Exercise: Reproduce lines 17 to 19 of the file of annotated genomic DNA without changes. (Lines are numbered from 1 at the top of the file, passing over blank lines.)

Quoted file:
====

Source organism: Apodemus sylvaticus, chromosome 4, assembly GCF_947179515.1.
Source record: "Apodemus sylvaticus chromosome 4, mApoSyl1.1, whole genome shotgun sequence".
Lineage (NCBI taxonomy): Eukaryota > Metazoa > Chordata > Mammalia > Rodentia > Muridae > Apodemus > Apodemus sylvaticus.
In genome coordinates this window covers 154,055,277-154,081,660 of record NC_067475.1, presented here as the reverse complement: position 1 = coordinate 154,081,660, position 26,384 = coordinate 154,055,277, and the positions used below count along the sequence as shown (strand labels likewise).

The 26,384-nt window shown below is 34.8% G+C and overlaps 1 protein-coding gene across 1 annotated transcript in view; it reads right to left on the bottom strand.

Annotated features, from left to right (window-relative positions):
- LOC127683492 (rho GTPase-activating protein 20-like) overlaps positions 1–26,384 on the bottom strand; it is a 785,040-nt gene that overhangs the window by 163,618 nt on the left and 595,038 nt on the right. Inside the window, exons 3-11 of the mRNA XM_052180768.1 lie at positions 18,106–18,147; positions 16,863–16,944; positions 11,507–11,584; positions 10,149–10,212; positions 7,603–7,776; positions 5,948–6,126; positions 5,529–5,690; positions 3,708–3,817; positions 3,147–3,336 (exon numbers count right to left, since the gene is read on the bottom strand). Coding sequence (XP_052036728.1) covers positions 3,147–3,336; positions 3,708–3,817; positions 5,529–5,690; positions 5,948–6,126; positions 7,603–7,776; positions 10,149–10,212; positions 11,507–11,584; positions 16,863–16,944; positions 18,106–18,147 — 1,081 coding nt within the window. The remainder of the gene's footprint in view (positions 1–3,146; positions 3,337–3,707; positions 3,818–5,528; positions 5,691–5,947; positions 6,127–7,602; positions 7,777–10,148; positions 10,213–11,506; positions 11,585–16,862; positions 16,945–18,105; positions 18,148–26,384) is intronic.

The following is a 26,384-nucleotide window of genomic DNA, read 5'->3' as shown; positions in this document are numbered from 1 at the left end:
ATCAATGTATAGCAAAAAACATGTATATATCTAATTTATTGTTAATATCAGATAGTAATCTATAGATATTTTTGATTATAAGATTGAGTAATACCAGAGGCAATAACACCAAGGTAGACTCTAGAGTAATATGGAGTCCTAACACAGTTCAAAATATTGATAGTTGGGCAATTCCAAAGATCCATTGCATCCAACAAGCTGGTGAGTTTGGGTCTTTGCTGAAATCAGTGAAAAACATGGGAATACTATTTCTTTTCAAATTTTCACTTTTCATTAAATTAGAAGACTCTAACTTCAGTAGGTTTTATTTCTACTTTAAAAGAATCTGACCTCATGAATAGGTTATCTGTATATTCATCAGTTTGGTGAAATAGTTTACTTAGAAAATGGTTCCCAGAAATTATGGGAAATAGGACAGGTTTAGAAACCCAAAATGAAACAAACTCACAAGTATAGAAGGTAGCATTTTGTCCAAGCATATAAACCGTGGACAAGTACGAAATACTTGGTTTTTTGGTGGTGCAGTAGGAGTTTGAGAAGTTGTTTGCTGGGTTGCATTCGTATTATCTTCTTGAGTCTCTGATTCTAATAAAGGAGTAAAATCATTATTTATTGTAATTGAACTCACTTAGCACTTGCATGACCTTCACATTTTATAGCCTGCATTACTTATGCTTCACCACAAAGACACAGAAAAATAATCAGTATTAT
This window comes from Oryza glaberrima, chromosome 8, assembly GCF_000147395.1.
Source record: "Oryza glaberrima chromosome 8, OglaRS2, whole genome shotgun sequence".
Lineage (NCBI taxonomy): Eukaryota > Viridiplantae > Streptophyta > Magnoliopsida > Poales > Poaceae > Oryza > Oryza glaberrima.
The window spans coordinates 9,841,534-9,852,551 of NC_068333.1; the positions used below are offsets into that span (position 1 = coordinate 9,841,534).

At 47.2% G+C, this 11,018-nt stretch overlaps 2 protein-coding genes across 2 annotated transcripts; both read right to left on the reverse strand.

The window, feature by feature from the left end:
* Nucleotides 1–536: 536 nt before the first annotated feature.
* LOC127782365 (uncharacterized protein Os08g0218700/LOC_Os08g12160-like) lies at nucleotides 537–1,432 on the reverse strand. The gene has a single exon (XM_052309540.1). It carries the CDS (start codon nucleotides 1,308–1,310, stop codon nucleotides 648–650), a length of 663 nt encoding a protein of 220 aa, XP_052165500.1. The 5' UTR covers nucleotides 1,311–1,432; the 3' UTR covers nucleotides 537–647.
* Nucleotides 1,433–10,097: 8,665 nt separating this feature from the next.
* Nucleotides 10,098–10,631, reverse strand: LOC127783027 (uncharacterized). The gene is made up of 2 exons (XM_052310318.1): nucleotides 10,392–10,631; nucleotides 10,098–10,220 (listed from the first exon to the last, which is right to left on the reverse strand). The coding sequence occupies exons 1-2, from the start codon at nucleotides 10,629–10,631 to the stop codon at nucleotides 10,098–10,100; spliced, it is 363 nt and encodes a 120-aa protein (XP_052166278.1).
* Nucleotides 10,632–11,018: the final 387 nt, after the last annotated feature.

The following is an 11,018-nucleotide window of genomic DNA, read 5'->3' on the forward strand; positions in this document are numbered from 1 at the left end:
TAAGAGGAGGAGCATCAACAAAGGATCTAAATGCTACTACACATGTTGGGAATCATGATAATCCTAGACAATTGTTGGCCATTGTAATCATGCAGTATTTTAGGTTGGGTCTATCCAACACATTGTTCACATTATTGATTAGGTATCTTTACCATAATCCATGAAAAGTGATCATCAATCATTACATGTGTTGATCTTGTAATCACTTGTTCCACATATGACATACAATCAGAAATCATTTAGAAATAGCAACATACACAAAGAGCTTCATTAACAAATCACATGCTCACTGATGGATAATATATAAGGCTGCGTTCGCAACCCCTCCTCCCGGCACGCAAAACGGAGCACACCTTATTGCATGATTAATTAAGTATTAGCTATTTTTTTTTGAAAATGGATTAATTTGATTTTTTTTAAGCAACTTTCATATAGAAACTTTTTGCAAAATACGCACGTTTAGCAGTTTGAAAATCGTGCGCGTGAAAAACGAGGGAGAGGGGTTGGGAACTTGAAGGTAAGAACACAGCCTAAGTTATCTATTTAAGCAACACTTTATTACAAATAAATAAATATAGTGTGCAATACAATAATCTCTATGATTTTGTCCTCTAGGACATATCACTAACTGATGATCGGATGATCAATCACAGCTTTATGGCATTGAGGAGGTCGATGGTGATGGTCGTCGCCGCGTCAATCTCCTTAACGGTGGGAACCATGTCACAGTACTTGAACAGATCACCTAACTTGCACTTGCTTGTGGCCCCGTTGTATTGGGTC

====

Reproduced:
* LOC127782365 (uncharacterized protein Os08g0218700/LOC_Os08g12160-like) lies at nucleotides 537–1,432 on the reverse strand. The gene has a single exon (XM_052309540.1). It carries the CDS (start codon nucleotides 1,308–1,310, stop codon nucleotides 648–650), a length of 663 nt encoding a protein of 220 aa, XP_052165500.1. The 5' UTR covers nucleotides 1,311–1,432; the 3' UTR covers nucleotides 537–647.
* Nucleotides 1,433–10,097: 8,665 nt separating this feature from the next.
* Nucleotides 10,098–10,631, reverse strand: LOC127783027 (uncharacterized). The gene is made up of 2 exons (XM_052310318.1): nucleotides 10,392–10,631; nucleotides 10,098–10,220 (listed from the first exon to the last, which is right to left on the reverse strand). The coding sequence occupies exons 1-2, from the start codon at nucleotides 10,629–10,631 to the stop codon at nucleotides 10,098–10,100; spliced, it is 363 nt and encodes a 120-aa protein (XP_052166278.1).